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home : sports & recreation : sports & recreation August 22, 2017

3/11/2014 1:55:00 PM
Sisters has two new black belts
Nathan Woodworth and Jim Cornelius with Sensei John Sanders. Sanders led the pair to black belt ranking over four-and-a-half years of study. photo provided
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Nathan Woodworth and Jim Cornelius with Sensei John Sanders. Sanders led the pair to black belt ranking over four-and-a-half years of study. photo provided

By Gary Yoder

Nathan Woodworth and Jim Cornelius were awarded black belts after a grueling martial arts test last month in John Sanders' kenpo karate class.

"Congratulations to Jim and Nathan! This is a real significant accomplishment," said Sanders.

Sanders is a retired teacher, coach, and assistant principal from Rhode Island. He's also a second-degree black belt in kenpo karate. Sanders teaches "Nick Cerio's Kenpo," which is a hybrid of several different martial arts styles.

"It's primarily self-defense," said Sanders. "It's a hard, stand-up style, mostly striking, but we do some jiu-jitsu, take-downs and controlling on the ground. It's geared toward dealing with multiple attackers and defense against guns, knives, and clubs."

Sanders started teaching karate in Sisters in 2005.

"After we moved to Sisters I joined Cascade Fitness for a place to work out. Some people saw me doing some martial arts training and asked me to teach them, and that's how I got started," he said.

The road to the black belt is a long one for teacher and student.

"Jim and Nathan have been training very consistently for four-and-a-half years, at least two classes per week," said Sanders. "They were definitely ready to test for black belt."

The testing was Sunday, February 23, and lasted three hours.

"Both did an exceptional job," said Sanders. "They had to demonstrate their expertise in performing all of the katas, combos and blocking forms. After all that I pressed them pretty hard with sparring."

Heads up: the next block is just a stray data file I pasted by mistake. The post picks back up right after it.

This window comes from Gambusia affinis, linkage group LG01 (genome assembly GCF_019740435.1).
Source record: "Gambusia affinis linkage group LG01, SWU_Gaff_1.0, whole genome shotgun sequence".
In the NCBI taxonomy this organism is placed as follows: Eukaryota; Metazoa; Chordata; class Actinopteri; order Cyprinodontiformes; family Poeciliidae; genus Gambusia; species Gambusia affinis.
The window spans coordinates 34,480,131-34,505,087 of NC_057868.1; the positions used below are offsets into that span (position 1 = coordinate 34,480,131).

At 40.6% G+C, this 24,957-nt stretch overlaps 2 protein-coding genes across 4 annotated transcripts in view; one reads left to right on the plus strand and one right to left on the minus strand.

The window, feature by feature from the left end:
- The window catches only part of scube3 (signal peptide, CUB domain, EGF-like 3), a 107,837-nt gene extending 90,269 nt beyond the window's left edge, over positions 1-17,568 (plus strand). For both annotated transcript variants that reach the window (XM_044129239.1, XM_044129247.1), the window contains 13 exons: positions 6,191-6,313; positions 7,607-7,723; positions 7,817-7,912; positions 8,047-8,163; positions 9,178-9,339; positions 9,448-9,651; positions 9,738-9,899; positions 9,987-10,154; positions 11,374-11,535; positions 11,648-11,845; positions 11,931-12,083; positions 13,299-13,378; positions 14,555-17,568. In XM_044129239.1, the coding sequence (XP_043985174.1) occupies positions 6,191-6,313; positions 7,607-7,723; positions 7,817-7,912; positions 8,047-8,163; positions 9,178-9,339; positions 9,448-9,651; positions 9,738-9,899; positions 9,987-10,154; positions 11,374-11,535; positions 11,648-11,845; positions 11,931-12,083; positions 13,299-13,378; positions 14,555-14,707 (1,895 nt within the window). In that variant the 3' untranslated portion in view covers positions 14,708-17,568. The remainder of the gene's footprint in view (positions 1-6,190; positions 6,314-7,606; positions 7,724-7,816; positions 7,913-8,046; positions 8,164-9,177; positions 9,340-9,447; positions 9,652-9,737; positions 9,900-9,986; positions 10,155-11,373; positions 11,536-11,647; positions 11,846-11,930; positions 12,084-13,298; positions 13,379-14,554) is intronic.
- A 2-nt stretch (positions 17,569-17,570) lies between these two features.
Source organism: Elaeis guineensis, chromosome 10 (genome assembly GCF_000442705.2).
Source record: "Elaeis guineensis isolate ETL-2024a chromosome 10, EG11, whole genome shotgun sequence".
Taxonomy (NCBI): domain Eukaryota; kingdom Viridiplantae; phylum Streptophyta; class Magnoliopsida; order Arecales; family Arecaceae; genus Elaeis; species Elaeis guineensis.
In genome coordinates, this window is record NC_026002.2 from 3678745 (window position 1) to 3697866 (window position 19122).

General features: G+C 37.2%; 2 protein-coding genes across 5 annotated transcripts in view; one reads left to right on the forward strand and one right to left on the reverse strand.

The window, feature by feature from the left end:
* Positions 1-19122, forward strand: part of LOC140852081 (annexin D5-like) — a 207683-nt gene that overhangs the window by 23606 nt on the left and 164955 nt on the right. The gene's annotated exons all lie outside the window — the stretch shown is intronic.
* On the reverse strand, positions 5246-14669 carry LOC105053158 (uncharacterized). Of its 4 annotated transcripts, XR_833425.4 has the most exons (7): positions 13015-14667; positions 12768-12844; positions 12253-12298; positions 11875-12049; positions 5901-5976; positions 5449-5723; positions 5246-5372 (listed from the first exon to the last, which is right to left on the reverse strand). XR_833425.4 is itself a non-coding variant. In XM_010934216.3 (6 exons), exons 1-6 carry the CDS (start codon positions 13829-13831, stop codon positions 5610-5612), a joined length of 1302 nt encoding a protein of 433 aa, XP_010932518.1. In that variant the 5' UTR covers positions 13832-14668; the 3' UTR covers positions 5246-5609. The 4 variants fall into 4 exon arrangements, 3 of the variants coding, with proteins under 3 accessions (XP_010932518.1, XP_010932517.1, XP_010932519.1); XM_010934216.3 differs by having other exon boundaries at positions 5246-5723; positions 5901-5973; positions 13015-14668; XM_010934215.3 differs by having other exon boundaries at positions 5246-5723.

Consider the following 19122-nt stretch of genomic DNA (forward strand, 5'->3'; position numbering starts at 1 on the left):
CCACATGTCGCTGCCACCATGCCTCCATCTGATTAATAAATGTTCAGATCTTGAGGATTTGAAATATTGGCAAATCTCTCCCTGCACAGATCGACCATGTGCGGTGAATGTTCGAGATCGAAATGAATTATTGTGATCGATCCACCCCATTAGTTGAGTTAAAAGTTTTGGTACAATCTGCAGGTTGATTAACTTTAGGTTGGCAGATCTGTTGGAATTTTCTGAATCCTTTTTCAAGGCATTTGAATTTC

Another part of the black belt test was a written document.

"It's a list and description in their own words, of all the hand techniques, katas, etc. that they've learned," said Sanders. "When you write something down you learn it more thoroughly. These writings will be helpful to them when they begin instructing. Now that they're black belts they'll be doing some teaching."

Cornelius reflected on the milestone.

"I've always been interested in martial arts, both the history and for my health and well-being," said Cornelius. "Self-defense training is important to me. I believe that everyone should take responsibility for knowing how to defend themselves and their loved ones. I really enjoy the practice of martial arts and the people I train with. My training partner, Nathan, is great to work with. He's come a long way, and I have a lot of respect for him. He's had to deal with me and I'm a lot bigger than him. He's developed into a very quick and aggressive opponent."

Woodworth confirmed that he has to fight well above his weight class.

"For the test I had to spar both Jim and my dad at the same time," said Woodworth. "They're both big, strong men. It wasn't easy, but I think I handled myself pretty well."

Woodworth has been involved with martial arts since he was a boy.

"It was exciting for me to join John's karate class, because that's the style I was most familiar with," he said. "I started martial arts when I was seven with judo. Then I took kenpo karate for a few years."

After his family moved to Sisters, he resumed martial arts training in a jiu-jitsu class at Cascade Fitness, but had to stop after an injury. When Sanders started teaching, Woodworth went back to his preferred art, karate.

"I like Nick Cerio's style of karate. It emphasizes self-defense, not tournaments. It's quick, fast, and brutal. Of all the styles I've tried, I've never found a more practical style for self-defense."

The class is small, personal and informal, and offers something different than other programs in Sisters.

"I want to stress that I'm not competing with Outlaw Martial Arts," said Sanders. "Master K has a great program there. I'm just keeping myself busy in retirement. I do private instruction for a few people who indicated an interest in training. I don't charge much. I'm not trying to earn a living. There's no contract, no uniform, no competition. It's informal, but we do have belts, structure, curriculum and testing."

Cornelius said, "This experience has been both humbling and very beneficial. As we get older we get used to doing the same things. It's good to learn something new. I'm a big guy and can do a lot with just strength, but this has helped me improve my balance and athletic position and use technique. Becoming a black belt brings a sense of accomplishment, but you also recognize how far you are from mastery. You can always improve on something you know, and there are always new things to learn."

For more information on Nick Cerio's Kenpo, contact Sanders at 541-549-6132.

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